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Investigating the causes of Rhabdomyosarcoma

Rhabdomyosarcomas are a group of highly malignant tumours that account for over half of the soft tissue sarcomas in children. Sadly, current therapies, consisting of surgery combined with chemotherapy, are not sufficient in the most aggressive forms of the tumours, meaning better treatments are needed.

Rhabdomyosarcomas originate from muscle stem cells.  Muscle stem cells are special cells that can change into mature muscle cells through a process called differentiation. However, in Rhabdomyosarcomas something goes wrong, allowing the cells to grow out of control and escape the differentiation program. Dr Palacios is using her Worldwide Cancer Research grant to investigate the role of a protein called p38 in the development of rhabdomyosarcoma. In normal muscle cells p38 must be switched on in order to form muscle. However, in some rhabdomyosarcomas the protein is not turned on, and this is linked to uncontrolled cell division and tumour formation. Thanks to support from Worldwide Cancer Research, Dr Palacios will investigate what happens if she forces p38 to be turned on in rhabdomyosarcoma cells. In particular she will look at how it alters the genes in the cancer cells in order to stop them from dividing and allowing their differentiation into healthy muscle cells.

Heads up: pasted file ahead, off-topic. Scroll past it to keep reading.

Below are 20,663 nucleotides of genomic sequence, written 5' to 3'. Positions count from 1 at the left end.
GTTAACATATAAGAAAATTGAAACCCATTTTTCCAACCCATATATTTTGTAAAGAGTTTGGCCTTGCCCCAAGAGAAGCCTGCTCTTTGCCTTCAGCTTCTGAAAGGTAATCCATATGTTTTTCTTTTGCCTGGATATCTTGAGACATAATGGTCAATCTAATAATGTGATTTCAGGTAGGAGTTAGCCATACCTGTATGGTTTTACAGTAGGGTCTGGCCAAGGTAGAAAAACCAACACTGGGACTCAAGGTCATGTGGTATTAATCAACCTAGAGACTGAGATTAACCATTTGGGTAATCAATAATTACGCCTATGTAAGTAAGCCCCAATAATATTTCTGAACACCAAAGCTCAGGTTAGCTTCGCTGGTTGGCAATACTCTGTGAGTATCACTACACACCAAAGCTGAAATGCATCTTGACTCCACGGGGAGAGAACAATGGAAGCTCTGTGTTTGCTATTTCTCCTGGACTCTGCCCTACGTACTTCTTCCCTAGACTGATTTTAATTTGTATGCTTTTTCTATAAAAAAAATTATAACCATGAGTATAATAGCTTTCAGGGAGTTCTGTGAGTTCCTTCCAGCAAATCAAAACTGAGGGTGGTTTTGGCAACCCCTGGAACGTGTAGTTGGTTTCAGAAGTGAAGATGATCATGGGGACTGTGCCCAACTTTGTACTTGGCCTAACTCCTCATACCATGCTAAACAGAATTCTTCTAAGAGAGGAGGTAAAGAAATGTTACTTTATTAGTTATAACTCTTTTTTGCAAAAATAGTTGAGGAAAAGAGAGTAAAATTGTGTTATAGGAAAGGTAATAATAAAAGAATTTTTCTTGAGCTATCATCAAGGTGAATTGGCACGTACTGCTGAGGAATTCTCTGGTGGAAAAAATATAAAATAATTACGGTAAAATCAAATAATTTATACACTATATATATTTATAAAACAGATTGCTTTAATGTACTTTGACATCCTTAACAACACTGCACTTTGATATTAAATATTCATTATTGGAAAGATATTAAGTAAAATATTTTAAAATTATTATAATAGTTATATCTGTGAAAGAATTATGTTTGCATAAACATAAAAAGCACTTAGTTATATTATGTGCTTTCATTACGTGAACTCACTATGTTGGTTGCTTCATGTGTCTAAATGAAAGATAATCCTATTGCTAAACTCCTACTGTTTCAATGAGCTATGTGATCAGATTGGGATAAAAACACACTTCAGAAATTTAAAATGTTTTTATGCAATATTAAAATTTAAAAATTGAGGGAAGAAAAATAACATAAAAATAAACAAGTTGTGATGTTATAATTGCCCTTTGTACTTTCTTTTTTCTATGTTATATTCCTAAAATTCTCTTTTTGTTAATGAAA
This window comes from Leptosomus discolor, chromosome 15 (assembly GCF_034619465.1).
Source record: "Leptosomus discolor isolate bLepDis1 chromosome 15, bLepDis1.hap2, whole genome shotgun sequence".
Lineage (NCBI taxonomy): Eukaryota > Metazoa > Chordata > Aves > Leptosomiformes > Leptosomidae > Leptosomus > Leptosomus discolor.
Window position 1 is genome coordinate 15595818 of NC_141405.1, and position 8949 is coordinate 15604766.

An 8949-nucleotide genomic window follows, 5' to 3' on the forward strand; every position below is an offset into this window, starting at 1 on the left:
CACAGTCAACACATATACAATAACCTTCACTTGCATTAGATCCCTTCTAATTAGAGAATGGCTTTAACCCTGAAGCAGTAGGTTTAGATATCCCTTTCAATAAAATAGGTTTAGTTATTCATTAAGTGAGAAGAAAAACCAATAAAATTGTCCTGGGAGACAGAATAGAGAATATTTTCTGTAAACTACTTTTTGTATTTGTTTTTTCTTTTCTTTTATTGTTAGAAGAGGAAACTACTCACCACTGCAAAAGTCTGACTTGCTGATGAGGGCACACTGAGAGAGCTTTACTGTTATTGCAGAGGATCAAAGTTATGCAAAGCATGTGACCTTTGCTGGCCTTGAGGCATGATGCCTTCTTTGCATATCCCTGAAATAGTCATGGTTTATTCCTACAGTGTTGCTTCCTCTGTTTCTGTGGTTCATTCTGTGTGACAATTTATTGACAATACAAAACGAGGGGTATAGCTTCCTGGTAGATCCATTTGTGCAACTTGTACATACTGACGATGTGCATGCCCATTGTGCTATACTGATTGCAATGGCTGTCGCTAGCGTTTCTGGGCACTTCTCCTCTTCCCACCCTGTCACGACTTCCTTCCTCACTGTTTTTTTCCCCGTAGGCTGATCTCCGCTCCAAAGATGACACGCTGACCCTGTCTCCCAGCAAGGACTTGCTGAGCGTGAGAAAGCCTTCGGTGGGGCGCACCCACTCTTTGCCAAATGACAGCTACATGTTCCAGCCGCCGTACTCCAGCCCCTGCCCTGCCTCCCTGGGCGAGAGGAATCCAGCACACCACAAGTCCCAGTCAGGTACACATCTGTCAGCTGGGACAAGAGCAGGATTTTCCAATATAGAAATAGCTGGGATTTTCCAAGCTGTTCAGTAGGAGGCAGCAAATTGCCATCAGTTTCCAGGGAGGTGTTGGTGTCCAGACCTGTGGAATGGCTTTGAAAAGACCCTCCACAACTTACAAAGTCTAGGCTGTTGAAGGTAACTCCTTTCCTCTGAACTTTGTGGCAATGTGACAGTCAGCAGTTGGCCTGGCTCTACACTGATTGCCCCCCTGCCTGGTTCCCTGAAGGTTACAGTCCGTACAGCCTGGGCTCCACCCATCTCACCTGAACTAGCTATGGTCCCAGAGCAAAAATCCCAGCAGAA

Dr Palacios will start by using rhabdomyosarcoma cells grown in the laboratory before confirming her findings using samples taken from children with the disease. She hopes her research will lead to a new way of grouping these tumours based on the types of treatments that work best.  She also hopes the findings could help with the design of new treatments for rhabdomyosarcoma.